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    $\begingroup$ Thanks for your answer, and +1 so that you can comment in the future :-) Nevertheless, I try to avoid a direct numerical quadrature -- whatever the method -- as this won't work in the high-dimensional setting. $\endgroup$
    – davidhigh
    Jul 18 '20 at 17:21
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Let's consider the integral in 2D.

Note that the domain where $f(x_1,x_2) = x_1 + x_2 - K$ is positive lies to the right of the dashed line $x_1+x_2=K$ in the sketch, so to account for the positive part function the domain of integration is restricted to the area to the right of the dashed line (shaded area in the sketch).

enter image description here

The integral splits in 1D integrals in $dx_1$ and $dx_2$ as follows.

First it is the integral in $dx_1$, as shown by the strip in the sketch:

$ F(x_2) = \int_{\xi}^{\infty} dx_1 \rho_1(x_1) \rho_2(x_2) (x_1 + x_2 - K) = F_1 + F_2 + F_3, $

where $\xi = K - x_2$ for $x_2 < K$, and $\xi=0$ for $x_2 > K$, and

$ F_1(x_2) = \rho_2(x_2) \int_{\xi}^{\infty} dx_1 \rho_1(x_1) x_1 = \rho_2(x_2) I_1(x_2), \\ F_2(x_2) = x_2 \rho_2(x_2) \int_{\xi}^{\infty} dx_1 \rho_1(x_1) = x_2 \rho_2(x_2) I_2(x_2), \\ F_3(x_2) = -K \rho_2(x_2) \int_{\xi}^{\infty} dx_1 \rho_1(x_1) = -K \rho_2(x_2) I_2(x_2), $

Once the functions $I_1$ and $I_2$ are known (i.e., evaluated to any desired accuracy) the second integral can be calculated as

$ \int_0^{\infty} dx_2 (F_1 + F_2 + F_3) $

Note that the integrals in $dx_1$, e.g., $I_{1}$ can be calculated as a running sum ($I_{1,0}=\rho_{1,0}$, $I_{1,1}=I_{1,0}+\rho_{1,1}$, $I_{1,k+1}=I_{1,k}+\rho_{1,k+1}$, where $k$ is the grid index). That means that calculating it only once (using ${\mathcal{O}}(N_1)$ operations) is enough to make $I_1(x_2)$ available for any $x_2$ by interpolation. For the 2D integral we'd need to use ${\mathcal{O}}(N_2)$ operations on top of it, so the total count of mathematical operations is ${\mathcal{O}}(N_1 + N_2) \sim {\mathcal{O}}(N)$, where $N$ is the characteristic grid size for one of the dimensions. If the integral was calculated directly as a 2D quadrature (i.e., a double sum) that would take a much larger number of mathematical operations, on the order of ${\mathcal{O}}(N^2)$. It is not clear if the presented here approach could be extended beyond 2D; but if it could then the scaling of computational complexity would improve dramatically, from $\mathcal{O}(N^M)$ to $\mathcal{O}(N\times M)$, where $N$ is the characteristic grid size in one of the dimensions and $M$ is the number of dimensions.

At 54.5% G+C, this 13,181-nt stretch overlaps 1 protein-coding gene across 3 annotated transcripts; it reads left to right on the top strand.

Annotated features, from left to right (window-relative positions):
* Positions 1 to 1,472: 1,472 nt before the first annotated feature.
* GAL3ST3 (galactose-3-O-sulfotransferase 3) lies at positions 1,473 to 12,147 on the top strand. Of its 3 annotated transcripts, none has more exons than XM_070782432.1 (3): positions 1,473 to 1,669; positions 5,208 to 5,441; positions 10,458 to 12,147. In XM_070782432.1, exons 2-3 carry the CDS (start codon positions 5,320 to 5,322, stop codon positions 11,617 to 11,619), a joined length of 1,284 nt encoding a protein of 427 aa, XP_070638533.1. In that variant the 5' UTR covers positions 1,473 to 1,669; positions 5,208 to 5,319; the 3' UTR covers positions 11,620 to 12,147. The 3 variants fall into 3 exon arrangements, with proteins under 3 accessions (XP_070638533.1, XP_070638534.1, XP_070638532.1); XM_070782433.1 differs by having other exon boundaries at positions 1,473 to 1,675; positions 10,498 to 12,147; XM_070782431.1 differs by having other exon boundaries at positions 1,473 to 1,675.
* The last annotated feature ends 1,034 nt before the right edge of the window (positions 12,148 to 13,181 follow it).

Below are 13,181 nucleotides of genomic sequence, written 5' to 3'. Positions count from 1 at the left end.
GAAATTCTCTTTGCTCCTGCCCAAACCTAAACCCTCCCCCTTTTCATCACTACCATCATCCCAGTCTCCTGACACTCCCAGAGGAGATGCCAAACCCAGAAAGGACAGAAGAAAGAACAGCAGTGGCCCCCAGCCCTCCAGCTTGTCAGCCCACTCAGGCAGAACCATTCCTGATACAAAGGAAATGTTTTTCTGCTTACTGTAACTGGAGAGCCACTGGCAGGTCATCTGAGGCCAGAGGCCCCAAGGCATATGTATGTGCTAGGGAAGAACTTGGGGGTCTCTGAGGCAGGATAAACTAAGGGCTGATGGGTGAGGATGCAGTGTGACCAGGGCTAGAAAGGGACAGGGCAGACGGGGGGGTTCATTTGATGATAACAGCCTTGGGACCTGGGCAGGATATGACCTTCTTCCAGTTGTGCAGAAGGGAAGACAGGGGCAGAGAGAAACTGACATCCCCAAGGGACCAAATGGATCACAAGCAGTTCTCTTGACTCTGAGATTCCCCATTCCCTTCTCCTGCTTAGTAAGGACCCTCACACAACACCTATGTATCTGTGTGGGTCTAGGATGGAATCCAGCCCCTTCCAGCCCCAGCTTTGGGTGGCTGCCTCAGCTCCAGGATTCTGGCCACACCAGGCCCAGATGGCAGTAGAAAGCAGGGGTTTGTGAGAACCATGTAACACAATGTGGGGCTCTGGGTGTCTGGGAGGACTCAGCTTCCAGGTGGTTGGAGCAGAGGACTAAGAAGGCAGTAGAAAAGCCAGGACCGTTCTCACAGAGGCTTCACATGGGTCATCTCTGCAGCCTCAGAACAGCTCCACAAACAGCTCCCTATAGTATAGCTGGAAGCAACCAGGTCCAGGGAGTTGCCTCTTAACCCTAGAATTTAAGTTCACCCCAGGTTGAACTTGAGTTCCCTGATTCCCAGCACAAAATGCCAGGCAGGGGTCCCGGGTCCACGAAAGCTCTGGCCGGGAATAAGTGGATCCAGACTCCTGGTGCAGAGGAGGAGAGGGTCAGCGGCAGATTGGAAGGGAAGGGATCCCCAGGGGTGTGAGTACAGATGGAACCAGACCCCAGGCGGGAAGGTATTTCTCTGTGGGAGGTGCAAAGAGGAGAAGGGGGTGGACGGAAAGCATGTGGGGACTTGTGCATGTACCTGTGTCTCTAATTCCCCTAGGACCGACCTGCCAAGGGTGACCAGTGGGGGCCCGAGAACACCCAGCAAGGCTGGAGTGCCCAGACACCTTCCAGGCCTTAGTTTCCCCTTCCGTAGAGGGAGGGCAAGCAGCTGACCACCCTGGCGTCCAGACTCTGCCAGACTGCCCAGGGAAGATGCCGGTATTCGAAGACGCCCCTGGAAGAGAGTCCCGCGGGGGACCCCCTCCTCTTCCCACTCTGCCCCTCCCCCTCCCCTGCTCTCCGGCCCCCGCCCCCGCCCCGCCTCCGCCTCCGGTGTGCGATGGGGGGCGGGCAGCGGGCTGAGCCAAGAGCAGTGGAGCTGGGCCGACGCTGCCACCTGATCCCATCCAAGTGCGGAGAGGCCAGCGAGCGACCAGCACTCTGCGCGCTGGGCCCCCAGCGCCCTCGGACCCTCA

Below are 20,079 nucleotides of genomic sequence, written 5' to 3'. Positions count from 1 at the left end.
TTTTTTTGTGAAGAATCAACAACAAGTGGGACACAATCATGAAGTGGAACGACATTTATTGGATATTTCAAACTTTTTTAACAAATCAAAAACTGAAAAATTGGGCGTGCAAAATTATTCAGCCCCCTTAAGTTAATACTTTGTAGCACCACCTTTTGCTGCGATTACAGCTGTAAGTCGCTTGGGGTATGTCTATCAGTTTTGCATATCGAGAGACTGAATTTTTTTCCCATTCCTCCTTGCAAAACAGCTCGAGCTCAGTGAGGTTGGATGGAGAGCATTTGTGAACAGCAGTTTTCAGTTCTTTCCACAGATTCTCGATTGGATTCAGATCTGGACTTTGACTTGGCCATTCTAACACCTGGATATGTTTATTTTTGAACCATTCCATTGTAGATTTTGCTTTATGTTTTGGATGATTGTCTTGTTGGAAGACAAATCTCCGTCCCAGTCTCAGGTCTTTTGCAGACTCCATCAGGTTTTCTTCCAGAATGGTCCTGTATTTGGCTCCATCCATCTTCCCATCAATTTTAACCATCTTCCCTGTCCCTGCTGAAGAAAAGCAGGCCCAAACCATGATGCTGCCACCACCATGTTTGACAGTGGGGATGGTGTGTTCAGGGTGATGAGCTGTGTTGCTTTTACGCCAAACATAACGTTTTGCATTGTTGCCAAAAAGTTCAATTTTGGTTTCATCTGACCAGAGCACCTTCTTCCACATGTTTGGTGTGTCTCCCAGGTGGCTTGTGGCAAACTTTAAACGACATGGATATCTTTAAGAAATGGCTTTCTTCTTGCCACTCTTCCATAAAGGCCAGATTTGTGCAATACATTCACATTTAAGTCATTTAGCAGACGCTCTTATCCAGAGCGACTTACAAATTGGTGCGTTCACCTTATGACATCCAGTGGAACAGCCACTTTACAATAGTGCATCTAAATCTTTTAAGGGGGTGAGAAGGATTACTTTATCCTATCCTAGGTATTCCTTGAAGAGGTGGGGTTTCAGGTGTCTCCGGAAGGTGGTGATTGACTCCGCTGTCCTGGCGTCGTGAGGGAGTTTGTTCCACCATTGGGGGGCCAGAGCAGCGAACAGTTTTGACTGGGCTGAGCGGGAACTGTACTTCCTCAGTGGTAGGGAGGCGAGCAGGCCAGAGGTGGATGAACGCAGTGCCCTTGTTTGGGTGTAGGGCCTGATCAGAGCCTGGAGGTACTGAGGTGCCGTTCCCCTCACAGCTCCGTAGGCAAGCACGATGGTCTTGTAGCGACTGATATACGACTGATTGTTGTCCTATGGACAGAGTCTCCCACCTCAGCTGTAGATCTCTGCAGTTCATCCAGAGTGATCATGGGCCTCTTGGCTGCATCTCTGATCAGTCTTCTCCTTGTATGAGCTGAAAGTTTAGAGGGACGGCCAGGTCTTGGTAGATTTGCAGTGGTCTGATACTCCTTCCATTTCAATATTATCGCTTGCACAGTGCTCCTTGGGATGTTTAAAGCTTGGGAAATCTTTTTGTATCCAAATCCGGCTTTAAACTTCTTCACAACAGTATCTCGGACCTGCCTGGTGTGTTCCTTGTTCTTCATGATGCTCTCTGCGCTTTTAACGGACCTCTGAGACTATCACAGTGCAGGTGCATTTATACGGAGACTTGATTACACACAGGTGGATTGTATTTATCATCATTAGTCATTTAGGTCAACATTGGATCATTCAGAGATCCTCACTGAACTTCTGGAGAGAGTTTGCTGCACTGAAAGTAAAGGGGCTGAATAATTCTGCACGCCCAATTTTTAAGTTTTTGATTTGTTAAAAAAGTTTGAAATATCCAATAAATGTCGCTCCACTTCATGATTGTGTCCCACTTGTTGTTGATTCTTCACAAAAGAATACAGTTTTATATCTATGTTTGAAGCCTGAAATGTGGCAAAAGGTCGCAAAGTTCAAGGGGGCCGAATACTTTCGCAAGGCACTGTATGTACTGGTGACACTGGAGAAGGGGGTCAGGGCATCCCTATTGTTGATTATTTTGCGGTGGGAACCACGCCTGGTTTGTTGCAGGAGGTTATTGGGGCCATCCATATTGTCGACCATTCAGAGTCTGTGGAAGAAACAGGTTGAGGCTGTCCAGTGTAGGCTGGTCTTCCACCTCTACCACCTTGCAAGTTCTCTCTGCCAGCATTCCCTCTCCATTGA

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  • $\begingroup$ Thanks for your answer. This approach amounts to direct integration, but with appropriate boundaries. In principle, what you sketch this is an application of the Fubini theorem, However, it scales as $\mathcal O(M^N)$ and is unfeasible in higher dimensions. $\endgroup$
    – davidhigh
    Jul 18 '20 at 20:19
  • $\begingroup$ Is that really true in this case? Do you agree that in 2D the number of function evaluations is $O(N_1 + N_2)$ rather than $O(N_1 \times N_2)$? $\endgroup$ Jul 19 '20 at 4:14
  • $\begingroup$ Thanks for your effort. In your edit, you neglected the positive part function $()^+$, and yes, in this case the effort boils down to $O(N_1+N_2)$. My question is now whether a similar thing is possible also with the "$+$". The direction I was thinking about (--as you asked about it in one former comment--) were integral transformations (Fourier, Laplace, and the like) where the coordinate-sum might factor, or other coordinate transformations (e.g. center-of-mass coordinates), or other clever tricks. $\endgroup$